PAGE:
Please try to moderate your eat only vegetables rants. You have been on the Fitday forums for 2 days and you are already attacking members who have provided thoughtful, information and suggestions, that have helped many others reach their fitness and weight loss goals. I personnally take exception with your implication that someone on a meat based diet is destroying the earth when compared to someone on a plant based diet. Your argument assumes that your could simply remove the cattle from the land and start growing vegetables. The fact is most cattle are raised on land that is not farmable. The western half of the united states is dry. Most crops don't do well there without irrigation (and irrigation is not available or practical everywhere). However, cattle can be raised on that same land. The fact is, if the land were suitable for raising crops that is what would be there. Crops have a much higher return than cattle. While I believe the cattle industry (and especially feed lots) have their own problems I don't think they can be construed as the cause of world hunger. I understand that you are committed to your opinions and ideals but please back your statements with facts and not just "Does anyone disagree with this?". (By the way grass fed beef is higher in Omega 3 than salmon, but then again you are against eating salmon also.)

These forums should be about providing information to those who are seeking knowledge so they can eat healthier, be more fit and improve their lives. Please keep that in mind when posting in the future. I am sure you have some good information, for me your presentation makes it a little (pardon the pun) hard to swallow.

I very much agree with this and Tandoori's thoughtful rebukes. The only thing I do not agree with is the rebuttal on land used to raise meat versus plant-based foods. You need to remember that, when you consider the land used to raise animals, you have to take into account their feed. All of the acres of produce being grown solely to go into the meat we eat later is significantly higher than simply growing the plants outright to eat. We are using a lot of healthy farmlands only to feed the animals we eat later. I want to point out, though, that I do still eat animal products (grass-fed when possible, and no hormone added milk).

You don't have to cut out all animal products to protect the environment, you have to just be more conscious of where it's coming from, how it's raised, and (just like your plant-based products) how far it needs to travel to get to the store. Cutting down some animal products (especially corn and grain-fed) is usually beneficial to the environment, but I don't think that has to mean a lower protein diet at all.

I know, in my experience, protein is very important in maintaining my muscle when losing weight. I strive for about 75 grams a day, and that seems to do it. I am trying to gain muscle, however, and I know I need to increase my protein.

I want to point out that there are also a lot of ethical issues with how we grow/ pay for/ treat our fruits and veggies around the world. Just look at the banana industry!!!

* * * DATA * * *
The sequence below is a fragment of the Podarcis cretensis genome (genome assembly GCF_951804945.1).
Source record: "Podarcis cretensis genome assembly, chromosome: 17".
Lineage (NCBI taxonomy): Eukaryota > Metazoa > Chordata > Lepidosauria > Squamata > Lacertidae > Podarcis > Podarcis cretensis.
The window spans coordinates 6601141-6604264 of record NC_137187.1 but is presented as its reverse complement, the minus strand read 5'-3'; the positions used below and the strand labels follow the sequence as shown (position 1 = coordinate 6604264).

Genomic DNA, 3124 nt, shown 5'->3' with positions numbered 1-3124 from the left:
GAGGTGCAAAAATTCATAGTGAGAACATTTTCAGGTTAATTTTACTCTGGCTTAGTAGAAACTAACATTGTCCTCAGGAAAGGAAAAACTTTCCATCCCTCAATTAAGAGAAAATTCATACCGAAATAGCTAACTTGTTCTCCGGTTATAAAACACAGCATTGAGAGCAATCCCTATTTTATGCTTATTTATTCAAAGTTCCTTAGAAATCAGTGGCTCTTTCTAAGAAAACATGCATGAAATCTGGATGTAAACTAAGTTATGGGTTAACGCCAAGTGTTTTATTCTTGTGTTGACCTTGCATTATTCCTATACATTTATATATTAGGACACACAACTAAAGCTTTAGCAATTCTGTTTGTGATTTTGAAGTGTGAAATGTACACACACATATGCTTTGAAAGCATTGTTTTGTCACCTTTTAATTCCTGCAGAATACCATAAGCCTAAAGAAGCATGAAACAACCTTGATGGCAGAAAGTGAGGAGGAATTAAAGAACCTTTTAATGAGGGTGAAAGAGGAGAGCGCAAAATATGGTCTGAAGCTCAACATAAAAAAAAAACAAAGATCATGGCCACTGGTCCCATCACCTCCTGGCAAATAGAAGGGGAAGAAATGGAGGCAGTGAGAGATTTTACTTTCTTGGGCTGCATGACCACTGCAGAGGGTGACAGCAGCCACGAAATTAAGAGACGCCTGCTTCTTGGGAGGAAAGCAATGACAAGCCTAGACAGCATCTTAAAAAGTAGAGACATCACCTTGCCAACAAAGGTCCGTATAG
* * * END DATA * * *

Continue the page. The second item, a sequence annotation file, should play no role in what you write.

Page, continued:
NessaSonic 07-03-2010 12:53 PM

I also want to say that I agree that different diets work for different people. It's not all about what diet is the best, it's about how the individual feels about their decisions and how it makes them feel about themselves physically and emotionally. Diets are as much mentality as they are physically transforming.

My sister-in-law is a raw-foodist and it works for her. She lost over 100 lbs and, although she is struggling a bit lately, has kept it off for a few years now. However, I don't want my body to look like hers (she doesn't look like she has much muscle mass, which also has to do with her lack of weight training/ challenging exercising rather than simply her diet alone), and I didn't feel healthy and well on a raw food diet when I attempted it for a month. I also didn't lose much weight because I wasn't tracking calories or nutrients.

Now I am concentrating on physical goals and not limiting my diet as much, but making sure I get as close to 100% nutrition as possible. This is the closest I've ever come to meeting my goals. I have lost more weight than I ever have before because I'm just living my life healthier in accordance to my own beliefs.

I definitely don't believe there's a one diet fits all.

tandoorichicken 07-03-2010 04:31 PM


Originally Posted by NessaSonic (Post 14993)
You need to remember that, when you consider the land used to raise animals, you have to take into account their feed. All of the acres of produce being grown solely to go into the meat we eat later is significantly higher than simply growing the plants outright to eat. We are using a lot of healthy farmlands only to feed the animals we eat later.

In "The Omnivore's Dilemma," Michael Pollan describes a farmer who rotates his cattle across a number of different fenced-off pastures (he uses movable fences to create new pasture areas on his land). Once the grass is chewed down to a particular depth he moves the cows to new pasture. He then brings his chickens to the old pasture, where the cow dung has given rise to the chickens' natural diet of worms and insects. Next, the nitrogen-rich chicken poop provides nutritious fertilizer to the grass roots, which grow vigorously until the cattle are rotated back to that area. I think this ought to be the future of cattle farming. CAFOing is cheap in this country because corn subsidies make for cheap feed, meaning greater profit margins for the meat industry. The pasture rotation method takes up more space per head of beef and probably would mean less meat for all of us (because the cattle would grow at their natural rate instead of being stuffed with fattening grains and shot up with steroids), but is far more sustainable, far more humane, and good for the land. Not to mention the meat is of high quality and nutritional value, since the animals aren't being fed cheap industrialized crap.